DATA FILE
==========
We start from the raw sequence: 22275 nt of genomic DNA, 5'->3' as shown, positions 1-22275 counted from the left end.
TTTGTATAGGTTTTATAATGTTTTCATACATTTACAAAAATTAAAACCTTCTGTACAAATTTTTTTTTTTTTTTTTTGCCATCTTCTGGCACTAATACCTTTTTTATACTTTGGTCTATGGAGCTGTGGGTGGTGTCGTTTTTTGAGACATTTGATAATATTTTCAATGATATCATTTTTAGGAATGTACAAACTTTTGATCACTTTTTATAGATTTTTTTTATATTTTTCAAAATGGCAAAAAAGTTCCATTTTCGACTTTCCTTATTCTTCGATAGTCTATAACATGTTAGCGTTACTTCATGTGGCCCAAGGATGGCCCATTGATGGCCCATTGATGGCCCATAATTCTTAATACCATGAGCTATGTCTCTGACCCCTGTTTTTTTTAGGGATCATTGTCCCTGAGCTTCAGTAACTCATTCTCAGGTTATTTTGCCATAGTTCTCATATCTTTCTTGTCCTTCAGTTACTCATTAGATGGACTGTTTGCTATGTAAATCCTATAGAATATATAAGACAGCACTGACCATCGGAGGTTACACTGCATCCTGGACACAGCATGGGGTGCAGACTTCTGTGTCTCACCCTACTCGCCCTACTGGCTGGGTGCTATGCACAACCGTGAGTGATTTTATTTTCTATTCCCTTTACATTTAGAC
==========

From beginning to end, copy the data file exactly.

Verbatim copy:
We start from the raw sequence: 22275 nt of genomic DNA, 5'->3' as shown, positions 1-22275 counted from the left end.
TTTGTATAGGTTTTATAATGTTTTCATACATTTACAAAAATTAAAACCTTCTGTACAAATTTTTTTTTTTTTTTTTTGCCATCTTCTGGCACTAATACCTTTTTTATACTTTGGTCTATGGAGCTGTGGGTGGTGTCGTTTTTTGAGACATTTGATAATATTTTCAATGATATCATTTTTAGGAATGTACAAACTTTTGATCACTTTTTATAGATTTTTTTTATATTTTTCAAAATGGCAAAAAAGTTCCATTTTCGACTTTCCTTATTCTTCGATAGTCTATAACATGTTAGCGTTACTTCATGTGGCCCAAGGATGGCCCATTGATGGCCCATTGATGGCCCATAATTCTTAATACCATGAGCTATGTCTCTGACCCCTGTTTTTTTTAGGGATCATTGTCCCTGAGCTTCAGTAACTCATTCTCAGGTTATTTTGCCATAGTTCTCATATCTTTCTTGTCCTTCAGTTACTCATTAGATGGACTGTTTGCTATGTAAATCCTATAGAATATATAAGACAGCACTGACCATCGGAGGTTACACTGCATCCTGGACACAGCATGGGGTGCAGACTTCTGTGTCTCACCCTACTCGCCCTACTGGCTGGGTGCTATGCACAACCGTGAGTGATTTTATTTTCTATTCCCTTTACATTTAGAC